Senate votes to revise No Child Left Behind

Amy Scott Jul 17, 2015
HTML EMBED:
COPY

Senate votes to revise No Child Left Behind

Amy Scott Jul 17, 2015
HTML EMBED:
COPY

The Senate passed an overhaul of the federal No Child Left Behind act on Thursday. Annual testing will still be required in most grades, but the federal government will have less of a role in how those tests are used to hold schools accountable.

Unlike the version passed in the House earlier this month, the bill passed in the Senate had strong bipartisan support. Now negotiators will try to reconcile the two.

U.S. Secretary of Education Arne Duncan says part of the focus of reform should be eliminating redundancies in test taking for students.

Says Duncan, “I always remind people that when I led the Chicago public schools, we were taking the Illinois state test — which made sense — but for some reason, our students were also taking the Iowa tests, which didn’t make sense to me.”

He says flaws in No Child Left Behind had to do with where it placed its priorities: “What it got fundamentally wrong is it was very, very loose on goals — so you had 50 different states, 50 different standards — but very prescriptive on how you get there.”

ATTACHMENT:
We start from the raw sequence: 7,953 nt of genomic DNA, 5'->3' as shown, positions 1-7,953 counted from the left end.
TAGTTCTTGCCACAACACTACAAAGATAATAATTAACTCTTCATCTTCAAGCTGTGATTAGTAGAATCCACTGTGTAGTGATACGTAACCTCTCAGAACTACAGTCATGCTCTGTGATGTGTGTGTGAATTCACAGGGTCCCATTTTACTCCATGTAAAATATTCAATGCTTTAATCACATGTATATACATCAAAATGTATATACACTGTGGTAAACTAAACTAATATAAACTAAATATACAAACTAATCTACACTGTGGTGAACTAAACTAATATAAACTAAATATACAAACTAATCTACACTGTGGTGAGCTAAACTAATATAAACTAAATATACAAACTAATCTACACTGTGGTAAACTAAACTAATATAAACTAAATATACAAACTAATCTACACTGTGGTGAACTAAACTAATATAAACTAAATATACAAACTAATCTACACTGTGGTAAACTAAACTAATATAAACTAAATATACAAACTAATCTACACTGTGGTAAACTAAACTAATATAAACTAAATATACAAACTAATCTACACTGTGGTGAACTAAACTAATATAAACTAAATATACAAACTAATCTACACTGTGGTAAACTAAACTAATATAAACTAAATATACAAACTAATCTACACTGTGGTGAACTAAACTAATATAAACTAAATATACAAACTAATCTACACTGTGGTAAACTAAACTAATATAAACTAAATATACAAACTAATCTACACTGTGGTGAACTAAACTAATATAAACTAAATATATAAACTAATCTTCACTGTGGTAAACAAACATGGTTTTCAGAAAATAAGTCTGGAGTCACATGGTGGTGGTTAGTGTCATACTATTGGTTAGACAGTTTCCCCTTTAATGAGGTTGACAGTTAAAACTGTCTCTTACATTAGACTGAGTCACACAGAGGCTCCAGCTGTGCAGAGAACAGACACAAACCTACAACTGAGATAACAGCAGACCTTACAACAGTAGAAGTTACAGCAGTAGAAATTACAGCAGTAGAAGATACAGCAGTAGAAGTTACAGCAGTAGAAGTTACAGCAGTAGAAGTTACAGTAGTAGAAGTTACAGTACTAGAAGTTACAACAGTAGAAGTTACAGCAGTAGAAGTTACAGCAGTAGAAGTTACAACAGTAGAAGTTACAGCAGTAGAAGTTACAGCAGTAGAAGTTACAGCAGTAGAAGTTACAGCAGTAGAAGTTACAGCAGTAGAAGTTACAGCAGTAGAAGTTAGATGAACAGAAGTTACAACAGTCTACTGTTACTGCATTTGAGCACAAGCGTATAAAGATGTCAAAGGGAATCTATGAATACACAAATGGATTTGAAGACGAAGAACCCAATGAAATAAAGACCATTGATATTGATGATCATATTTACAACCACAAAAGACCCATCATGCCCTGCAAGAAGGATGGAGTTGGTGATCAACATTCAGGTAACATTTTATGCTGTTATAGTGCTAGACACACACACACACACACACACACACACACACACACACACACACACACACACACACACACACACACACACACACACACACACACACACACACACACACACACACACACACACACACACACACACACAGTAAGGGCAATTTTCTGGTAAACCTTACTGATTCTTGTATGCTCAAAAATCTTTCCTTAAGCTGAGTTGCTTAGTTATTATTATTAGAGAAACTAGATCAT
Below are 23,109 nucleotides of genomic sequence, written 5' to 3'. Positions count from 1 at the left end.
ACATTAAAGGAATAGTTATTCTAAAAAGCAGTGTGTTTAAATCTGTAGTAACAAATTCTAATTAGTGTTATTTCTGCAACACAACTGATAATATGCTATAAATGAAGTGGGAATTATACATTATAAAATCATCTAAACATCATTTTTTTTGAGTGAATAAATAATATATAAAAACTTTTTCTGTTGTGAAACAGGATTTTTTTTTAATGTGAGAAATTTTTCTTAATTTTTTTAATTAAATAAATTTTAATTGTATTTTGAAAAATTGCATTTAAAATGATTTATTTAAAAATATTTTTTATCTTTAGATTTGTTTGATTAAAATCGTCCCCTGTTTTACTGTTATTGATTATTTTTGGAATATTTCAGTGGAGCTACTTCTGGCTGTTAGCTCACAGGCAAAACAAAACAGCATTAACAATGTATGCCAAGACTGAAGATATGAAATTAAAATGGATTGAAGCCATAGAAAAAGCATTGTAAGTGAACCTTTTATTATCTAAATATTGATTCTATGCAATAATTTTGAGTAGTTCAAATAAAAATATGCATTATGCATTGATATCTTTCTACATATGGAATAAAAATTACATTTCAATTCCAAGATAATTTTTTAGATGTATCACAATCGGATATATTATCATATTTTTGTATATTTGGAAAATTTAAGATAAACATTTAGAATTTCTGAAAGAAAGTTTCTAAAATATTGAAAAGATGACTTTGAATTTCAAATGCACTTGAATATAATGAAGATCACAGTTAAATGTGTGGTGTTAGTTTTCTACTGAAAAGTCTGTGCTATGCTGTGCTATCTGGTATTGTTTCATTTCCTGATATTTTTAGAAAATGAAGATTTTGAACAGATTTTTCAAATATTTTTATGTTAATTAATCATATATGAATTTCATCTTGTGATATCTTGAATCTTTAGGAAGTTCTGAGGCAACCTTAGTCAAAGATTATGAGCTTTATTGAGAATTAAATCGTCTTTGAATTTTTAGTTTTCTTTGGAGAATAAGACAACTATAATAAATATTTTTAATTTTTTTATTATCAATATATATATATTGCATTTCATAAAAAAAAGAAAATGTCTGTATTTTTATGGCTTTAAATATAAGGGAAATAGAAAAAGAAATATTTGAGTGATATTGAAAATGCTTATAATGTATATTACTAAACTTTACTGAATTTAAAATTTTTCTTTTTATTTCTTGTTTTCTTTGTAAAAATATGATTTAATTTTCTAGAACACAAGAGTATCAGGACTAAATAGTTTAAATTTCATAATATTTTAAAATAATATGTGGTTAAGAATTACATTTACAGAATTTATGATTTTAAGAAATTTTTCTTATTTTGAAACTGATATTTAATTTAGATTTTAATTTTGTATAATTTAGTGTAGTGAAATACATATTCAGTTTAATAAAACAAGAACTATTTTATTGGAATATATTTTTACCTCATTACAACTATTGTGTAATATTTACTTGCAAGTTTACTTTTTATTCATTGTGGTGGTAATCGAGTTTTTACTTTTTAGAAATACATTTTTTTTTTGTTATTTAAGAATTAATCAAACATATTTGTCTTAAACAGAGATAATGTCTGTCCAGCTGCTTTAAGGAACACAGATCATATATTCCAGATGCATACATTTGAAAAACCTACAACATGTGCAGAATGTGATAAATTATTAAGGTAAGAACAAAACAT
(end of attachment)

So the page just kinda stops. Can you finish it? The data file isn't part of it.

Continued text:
Click the media player above to hear Marketplace’s Amy Scott in conversation with U.S. Secretary of Education Arne Duncan.

 

We’re here to help you navigate this changed world and economy.

Our mission at Marketplace is to raise the economic intelligence of the country. It’s a tough task, but it’s never been more important.

In the past year, we’ve seen record unemployment, stimulus bills, and reddit users influencing the stock market. Marketplace helps you understand it all, will fact-based, approachable, and unbiased reporting.

Generous support from listeners and readers is what powers our nonprofit news—and your donation today will help provide this essential service. For just $5/month, you can sustain independent journalism that keeps you and thousands of others informed.